Gas Prices: AAA’s Fuel Gauge Report | October 21, 2013

Michael Green(WASHINGTON, October 21, 2013) Today’s average price for regular unleaded gasoline is $3.35 per gallon and is just fractions of a penny above the nearly nine-month low registered one week ago. The last time the national average registered less than $3.34 per gallon was January 25, when prices began a surge of 49 cents in 41 days toward a 2013 high of $3.79 per gallon on February 27.

Today’s national retail average is more expensive than one week ago, but remains 14 cents per gallon less than one month ago and 33 cents less than the same day last year. After falling for a multi-year record of 36 consecutive days, the price at the pump has been essentially flat for the last two weeks, increasing less than half a cent since October 7. Despite the recent pause in the decline, AAA continues to expect that gas prices will fall even further approaching the end of the year. Due to sufficient supplies, flat demand and the shift to cheaper winter-blend gasoline, and barring a hurricane or other unexpected disruption to production and distribution, the national average is likely to fall to $3.10-20 per gallon by Christmas, which would be the lowest mark since February 2011.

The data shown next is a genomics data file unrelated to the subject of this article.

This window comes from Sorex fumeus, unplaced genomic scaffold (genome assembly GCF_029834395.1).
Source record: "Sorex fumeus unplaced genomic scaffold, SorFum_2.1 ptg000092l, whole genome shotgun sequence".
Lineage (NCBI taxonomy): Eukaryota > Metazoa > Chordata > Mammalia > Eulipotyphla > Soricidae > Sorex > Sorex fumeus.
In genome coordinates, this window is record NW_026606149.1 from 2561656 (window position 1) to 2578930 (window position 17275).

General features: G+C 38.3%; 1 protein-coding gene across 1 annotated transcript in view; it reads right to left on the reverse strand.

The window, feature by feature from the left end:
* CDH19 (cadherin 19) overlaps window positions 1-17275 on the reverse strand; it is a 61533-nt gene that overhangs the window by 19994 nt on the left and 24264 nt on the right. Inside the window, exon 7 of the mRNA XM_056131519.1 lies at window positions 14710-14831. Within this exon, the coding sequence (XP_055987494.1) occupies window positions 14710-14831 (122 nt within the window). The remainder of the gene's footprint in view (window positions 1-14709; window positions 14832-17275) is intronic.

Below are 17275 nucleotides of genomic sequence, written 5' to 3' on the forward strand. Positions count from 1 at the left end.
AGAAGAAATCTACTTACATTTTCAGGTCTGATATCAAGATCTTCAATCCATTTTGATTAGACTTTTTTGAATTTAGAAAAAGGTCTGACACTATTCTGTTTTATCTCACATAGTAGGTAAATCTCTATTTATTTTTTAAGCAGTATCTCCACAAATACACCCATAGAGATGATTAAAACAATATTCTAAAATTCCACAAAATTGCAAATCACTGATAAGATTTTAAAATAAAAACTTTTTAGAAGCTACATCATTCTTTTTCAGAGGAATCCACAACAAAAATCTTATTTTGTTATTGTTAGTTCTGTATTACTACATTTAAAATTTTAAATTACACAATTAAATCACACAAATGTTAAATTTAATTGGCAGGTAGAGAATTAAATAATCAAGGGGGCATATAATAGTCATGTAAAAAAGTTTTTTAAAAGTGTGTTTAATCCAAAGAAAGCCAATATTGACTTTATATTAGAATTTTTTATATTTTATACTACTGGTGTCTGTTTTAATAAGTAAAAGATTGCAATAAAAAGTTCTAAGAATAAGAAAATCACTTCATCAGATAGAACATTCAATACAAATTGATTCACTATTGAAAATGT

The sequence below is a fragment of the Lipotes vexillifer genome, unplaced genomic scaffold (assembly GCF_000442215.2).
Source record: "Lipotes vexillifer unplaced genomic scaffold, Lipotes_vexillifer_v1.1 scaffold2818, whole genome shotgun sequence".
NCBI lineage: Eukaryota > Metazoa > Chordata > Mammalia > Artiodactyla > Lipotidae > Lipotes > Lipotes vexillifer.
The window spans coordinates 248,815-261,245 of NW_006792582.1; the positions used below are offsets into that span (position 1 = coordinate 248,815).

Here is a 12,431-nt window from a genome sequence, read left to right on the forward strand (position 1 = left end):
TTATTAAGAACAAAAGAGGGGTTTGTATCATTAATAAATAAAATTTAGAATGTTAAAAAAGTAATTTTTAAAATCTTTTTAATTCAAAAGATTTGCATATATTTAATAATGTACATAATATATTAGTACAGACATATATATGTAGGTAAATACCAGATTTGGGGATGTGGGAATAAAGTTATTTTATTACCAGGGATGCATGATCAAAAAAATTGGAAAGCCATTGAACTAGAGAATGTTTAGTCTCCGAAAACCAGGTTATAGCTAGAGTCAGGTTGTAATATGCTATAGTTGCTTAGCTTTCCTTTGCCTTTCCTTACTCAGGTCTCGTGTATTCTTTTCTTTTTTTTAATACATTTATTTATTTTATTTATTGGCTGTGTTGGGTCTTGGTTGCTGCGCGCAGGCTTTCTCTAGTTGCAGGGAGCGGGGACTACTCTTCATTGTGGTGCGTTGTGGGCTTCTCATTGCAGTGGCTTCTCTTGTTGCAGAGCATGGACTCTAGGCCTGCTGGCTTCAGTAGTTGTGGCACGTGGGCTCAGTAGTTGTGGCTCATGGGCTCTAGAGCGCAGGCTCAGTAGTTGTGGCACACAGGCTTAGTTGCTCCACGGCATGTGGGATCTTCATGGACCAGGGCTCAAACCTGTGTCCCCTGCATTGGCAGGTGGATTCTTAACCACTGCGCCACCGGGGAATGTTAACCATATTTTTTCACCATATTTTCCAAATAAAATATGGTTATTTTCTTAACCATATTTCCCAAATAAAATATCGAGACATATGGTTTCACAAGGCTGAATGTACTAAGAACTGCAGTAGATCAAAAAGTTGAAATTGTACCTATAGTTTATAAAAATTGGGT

As discussed in last Monday’s AAA Fuel Gauge Report, continued crude oil prices above $100 per barrel would provide an effective floor for how low retail gas prices could go. Today, after nearly 16 straight weeks above $100, the price for a barrel of West Texas Intermediate (WTI) crude oil returned below this threshold and settled $1.59 lower at $99.22 per barrel at the close of formal trading on the NYMEX. If this slide were to continue in the days and weeks ahead we would expect to see retail gas prices turn lower again.

The national average price of gasoline has remained flat in recent weeks; however prices at the state level have been a mixed bag. Gas prices in 17 states and Washington D.C. are more expensive than one week ago, including two states where prices are at least a nickel higher (Ga. +5 cents and Ohio +6 cents). Prices in the remaining 33 states have fallen, led by two states where they have decreased more than a nickel (Wash. -5 cents and Mont. -6 cents). Despite some variation in weekly price movement, motorists in every state with the exception of South Carolina are paying less to fill their car than one month ago. Prices in seven states have dropped by at least 20 cents while the average price in Kansas has fallen more than 30 cents.


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